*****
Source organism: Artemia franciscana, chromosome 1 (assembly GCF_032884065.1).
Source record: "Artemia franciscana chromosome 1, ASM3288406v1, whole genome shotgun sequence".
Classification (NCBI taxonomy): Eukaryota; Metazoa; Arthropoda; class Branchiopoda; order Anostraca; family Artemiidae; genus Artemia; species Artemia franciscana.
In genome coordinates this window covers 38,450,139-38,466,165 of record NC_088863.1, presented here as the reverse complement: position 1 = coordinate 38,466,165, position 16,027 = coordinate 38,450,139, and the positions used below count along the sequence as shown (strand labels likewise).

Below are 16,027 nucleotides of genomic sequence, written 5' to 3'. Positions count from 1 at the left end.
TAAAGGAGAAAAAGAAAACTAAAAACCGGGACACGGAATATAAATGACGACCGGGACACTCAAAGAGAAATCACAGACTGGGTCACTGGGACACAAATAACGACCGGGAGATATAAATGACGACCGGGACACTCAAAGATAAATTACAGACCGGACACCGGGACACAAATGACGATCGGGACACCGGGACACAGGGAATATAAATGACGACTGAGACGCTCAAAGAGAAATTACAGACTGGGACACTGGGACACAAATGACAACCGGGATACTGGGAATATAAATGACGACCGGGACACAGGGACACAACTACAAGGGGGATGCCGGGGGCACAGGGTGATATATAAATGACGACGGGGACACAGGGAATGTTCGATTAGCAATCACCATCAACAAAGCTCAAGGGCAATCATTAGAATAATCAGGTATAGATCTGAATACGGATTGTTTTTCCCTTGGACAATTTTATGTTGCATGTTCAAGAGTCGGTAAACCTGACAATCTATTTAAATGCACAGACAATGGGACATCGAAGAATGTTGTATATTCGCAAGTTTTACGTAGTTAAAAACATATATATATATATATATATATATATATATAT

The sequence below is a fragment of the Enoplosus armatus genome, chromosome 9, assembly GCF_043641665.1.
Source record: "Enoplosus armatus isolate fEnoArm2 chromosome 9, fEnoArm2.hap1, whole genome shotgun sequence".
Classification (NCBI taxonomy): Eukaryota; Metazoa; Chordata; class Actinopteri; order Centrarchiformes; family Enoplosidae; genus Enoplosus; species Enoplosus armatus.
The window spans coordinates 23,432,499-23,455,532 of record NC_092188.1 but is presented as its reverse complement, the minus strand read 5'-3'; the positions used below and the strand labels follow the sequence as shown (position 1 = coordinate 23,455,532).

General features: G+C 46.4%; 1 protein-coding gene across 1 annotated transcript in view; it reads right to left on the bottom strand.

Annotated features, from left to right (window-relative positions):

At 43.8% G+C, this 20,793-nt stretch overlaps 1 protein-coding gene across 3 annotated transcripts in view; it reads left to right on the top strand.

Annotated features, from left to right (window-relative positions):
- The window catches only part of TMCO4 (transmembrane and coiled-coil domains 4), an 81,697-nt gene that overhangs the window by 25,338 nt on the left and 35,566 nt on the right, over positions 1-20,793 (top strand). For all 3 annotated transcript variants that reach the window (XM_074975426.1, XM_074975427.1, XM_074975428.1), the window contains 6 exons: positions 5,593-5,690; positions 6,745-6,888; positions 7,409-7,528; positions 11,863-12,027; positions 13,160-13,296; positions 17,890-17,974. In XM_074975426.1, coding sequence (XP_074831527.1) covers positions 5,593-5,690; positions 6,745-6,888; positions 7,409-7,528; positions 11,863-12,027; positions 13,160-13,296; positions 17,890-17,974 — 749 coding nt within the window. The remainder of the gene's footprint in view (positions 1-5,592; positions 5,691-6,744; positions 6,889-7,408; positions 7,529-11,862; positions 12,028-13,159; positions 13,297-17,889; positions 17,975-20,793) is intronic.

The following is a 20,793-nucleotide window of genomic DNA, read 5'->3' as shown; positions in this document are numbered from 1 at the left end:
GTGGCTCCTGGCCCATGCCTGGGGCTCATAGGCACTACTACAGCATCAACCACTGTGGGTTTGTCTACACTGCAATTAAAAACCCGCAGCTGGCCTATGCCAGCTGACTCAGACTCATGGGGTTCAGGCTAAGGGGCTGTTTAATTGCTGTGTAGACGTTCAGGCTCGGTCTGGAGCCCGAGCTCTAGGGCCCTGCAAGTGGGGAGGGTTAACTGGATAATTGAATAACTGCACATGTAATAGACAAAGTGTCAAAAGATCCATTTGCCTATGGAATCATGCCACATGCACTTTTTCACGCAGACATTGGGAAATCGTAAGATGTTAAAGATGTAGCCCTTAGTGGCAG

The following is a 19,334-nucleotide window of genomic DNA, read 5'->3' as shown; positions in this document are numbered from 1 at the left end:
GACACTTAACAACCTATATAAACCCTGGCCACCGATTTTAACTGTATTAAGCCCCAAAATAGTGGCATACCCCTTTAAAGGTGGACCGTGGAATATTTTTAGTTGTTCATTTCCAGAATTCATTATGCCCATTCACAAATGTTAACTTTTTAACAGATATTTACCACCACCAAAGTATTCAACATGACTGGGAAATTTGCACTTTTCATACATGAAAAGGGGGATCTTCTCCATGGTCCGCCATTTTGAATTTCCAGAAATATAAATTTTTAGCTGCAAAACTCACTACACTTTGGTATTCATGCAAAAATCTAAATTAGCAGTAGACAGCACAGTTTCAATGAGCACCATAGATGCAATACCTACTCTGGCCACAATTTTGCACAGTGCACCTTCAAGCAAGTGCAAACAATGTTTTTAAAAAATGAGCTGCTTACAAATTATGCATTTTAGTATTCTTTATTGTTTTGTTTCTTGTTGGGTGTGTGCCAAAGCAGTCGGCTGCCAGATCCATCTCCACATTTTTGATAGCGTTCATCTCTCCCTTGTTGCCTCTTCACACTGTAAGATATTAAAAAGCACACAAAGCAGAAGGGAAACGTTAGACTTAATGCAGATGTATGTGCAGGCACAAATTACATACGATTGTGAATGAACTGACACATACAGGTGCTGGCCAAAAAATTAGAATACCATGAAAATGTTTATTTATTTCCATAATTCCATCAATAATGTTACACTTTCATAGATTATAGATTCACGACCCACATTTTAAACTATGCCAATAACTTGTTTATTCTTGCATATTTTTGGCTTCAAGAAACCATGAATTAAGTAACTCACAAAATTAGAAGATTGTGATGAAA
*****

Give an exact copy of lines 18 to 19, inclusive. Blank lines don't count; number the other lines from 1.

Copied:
The following is a 19,334-nucleotide window of genomic DNA, read 5'->3' as shown; positions in this document are numbered from 1 at the left end:
GACACTTAACAACCTATATAAACCCTGGCCACCGATTTTAACTGTATTAAGCCCCAAAATAGTGGCATACCCCTTTAAAGGTGGACCGTGGAATATTTTTAGTTGTTCATTTCCAGAATTCATTATGCCCATTCACAAATGTTAACTTTTTAACAGATATTTACCACCACCAAAGTATTCAACATGACTGGGAAATTTGCACTTTTCATACATGAAAAGGGGGATCTTCTCCATGGTCCGCCATTTTGAATTTCCAGAAATATAAATTTTTAGCTGCAAAACTCACTACACTTTGGTATTCATGCAAAAATCTAAATTAGCAGTAGACAGCACAGTTTCAATGAGCACCATAGATGCAATACCTACTCTGGCCACAATTTTGCACAGTGCACCTTCAAGCAAGTGCAAACAATGTTTTTAAAAAATGAGCTGCTTACAAATTATGCATTTTAGTATTCTTTATTGTTTTGTTTCTTGTTGGGTGTGTGCCAAAGCAGTCGGCTGCCAGATCCATCTCCACATTTTTGATAGCGTTCATCTCTCCCTTGTTGCCTCTTCACACTGTAAGATATTAAAAAGCACACAAAGCAGAAGGGAAACGTTAGACTTAATGCAGATGTATGTGCAGGCACAAATTACATACGATTGTGAATGAACTGACACATACAGGTGCTGGCCAAAAAATTAGAATACCATGAAAATGTTTATTTATTTCCATAATTCCATCAATAATGTTACACTTTCATAGATTATAGATTCACGACCCACATTTTAAACTATGCCAATAACTTGTTTATTCTTGCATATTTTTGGCTTCAAGAAACCATGAATTAAGTAACTCACAAAATTAGAAGATTGTGATGAAA